Modification of Custody & Teenager
by Dad from Florida
My ex recently moved back to the same area where I live with my daughter. She has not lived in the same state in 5 years. During the five years, she visited my daughter only 14 times beyond Thanksgiving, Christmas and summer vacation.
My daughter is now 15. My ex wants shared custody (every other week) as opposed to visitation every other weekend and one week day. She also currently pays child support and would like that to stop as well.
Her current husband stayed behind in the other state and she plans to visit him on weekends. She is planning to live with a friend and her husband during the next three years.
What are my chances of keeping primary custody of my daughter? This will be the 4th time we have gone to court in 10 years. We have only shared custody for one other 6 month period in my daughter's life. Otherwise, I have had custody and her mother has had visitation.
Answer to Florida Child Custody Question
Florida courts seek to act in the best interests of the child in all court rulings affecting children.
It seems your ex is trying to act in her own self interest rather than your daughter's.
An alternating week time-sharing schedule splits the time spent with your daughter in half, and may minimize the need for either of you to pay child support.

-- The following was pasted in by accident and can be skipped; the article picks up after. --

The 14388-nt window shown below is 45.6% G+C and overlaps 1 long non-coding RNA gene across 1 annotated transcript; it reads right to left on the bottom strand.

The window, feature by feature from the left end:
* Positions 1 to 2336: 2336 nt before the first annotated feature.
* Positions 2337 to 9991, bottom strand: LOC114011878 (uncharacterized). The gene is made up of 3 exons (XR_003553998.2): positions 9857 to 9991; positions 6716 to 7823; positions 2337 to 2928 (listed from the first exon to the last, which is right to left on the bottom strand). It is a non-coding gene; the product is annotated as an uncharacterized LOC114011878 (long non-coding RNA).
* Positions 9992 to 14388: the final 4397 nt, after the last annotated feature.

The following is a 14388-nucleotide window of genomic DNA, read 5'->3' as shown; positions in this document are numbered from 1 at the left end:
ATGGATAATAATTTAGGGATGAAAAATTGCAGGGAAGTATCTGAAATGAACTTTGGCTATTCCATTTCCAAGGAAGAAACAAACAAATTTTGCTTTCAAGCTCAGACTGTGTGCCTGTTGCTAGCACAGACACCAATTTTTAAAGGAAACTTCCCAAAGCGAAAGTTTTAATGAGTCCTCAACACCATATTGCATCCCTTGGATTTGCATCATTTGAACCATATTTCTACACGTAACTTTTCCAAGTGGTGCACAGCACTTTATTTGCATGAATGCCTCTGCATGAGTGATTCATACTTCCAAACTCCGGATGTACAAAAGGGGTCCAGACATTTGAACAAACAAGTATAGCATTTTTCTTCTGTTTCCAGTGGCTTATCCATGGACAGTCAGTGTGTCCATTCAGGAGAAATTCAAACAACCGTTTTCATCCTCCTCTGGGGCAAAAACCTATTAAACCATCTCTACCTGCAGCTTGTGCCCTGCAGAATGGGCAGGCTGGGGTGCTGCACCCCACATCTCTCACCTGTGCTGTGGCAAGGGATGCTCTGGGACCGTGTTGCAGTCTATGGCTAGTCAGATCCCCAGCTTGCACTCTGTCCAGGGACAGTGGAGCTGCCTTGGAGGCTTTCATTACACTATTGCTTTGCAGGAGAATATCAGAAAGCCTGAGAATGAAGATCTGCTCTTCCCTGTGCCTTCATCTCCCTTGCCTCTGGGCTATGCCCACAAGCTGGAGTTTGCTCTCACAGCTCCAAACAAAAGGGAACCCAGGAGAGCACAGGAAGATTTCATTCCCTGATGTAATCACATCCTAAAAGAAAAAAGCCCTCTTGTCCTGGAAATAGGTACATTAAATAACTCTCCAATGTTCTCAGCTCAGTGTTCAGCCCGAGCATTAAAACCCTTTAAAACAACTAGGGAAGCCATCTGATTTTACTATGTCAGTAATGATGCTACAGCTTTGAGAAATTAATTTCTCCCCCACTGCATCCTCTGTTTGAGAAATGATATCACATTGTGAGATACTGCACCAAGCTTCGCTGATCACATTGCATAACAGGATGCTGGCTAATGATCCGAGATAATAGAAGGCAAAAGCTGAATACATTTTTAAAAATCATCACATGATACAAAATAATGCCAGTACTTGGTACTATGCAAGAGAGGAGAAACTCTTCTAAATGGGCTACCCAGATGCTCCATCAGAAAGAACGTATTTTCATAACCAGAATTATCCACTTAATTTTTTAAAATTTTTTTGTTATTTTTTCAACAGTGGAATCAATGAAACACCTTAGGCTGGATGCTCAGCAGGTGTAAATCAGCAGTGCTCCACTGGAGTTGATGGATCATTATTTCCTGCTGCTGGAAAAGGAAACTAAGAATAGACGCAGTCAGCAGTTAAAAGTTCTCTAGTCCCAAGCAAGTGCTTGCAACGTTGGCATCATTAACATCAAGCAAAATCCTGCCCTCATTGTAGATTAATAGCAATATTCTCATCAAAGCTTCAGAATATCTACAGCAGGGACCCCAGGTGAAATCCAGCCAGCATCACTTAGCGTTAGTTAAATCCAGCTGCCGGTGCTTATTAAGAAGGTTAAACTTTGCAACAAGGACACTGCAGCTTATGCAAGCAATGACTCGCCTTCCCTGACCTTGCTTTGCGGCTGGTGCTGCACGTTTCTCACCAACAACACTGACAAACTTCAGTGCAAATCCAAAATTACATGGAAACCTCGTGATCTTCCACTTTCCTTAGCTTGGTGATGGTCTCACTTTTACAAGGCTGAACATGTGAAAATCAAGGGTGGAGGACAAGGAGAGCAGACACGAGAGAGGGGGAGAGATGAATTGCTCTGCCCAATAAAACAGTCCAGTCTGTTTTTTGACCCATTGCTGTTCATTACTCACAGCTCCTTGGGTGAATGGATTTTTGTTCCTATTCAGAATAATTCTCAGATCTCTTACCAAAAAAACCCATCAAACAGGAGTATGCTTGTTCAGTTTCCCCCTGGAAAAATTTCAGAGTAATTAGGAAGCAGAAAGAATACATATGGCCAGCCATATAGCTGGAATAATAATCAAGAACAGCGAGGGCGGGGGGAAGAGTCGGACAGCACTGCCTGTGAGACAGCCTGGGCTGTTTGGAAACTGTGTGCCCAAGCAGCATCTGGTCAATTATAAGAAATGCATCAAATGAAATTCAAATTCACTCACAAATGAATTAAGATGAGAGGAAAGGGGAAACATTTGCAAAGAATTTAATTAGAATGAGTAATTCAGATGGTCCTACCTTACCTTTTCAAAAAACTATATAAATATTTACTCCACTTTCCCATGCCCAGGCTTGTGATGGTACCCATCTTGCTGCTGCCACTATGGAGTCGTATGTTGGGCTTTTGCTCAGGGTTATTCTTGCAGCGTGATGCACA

But, although it may be good that the mother wants to spend more time with your daughter, an arrangement such as the one your describe could be extremely disruptive to your daughter's life.
Teenagers are often very social creatures, and would be upset if they could not spend time with their friends after school easily and regularly.
You don't mention how far apart you and your ex will be living, but unless it is in the same neighborhood, the geography may well work against your daughter if the mother were granted more time-sharing.
For your daughter, besides the damage to her social life, there is potential damage to her academic life. If she is studious, being shuffled back and forth between houses will likely make it more difficult for her to maintain good grades.
Her books and materials may not always come with her, house to house, week to week. And her grades will likely suffer. If your daughter is not a good student, being shuffled back and forth will provide her with a ready excuse/reason not to keep up academically.
These are just a few examples of how a change could affect her negatively. Also, as a 15 year old, your daughter may also have input as to the time-sharing arrangement, and a judge or magistrate may give her testimony some due consideration.Notice:
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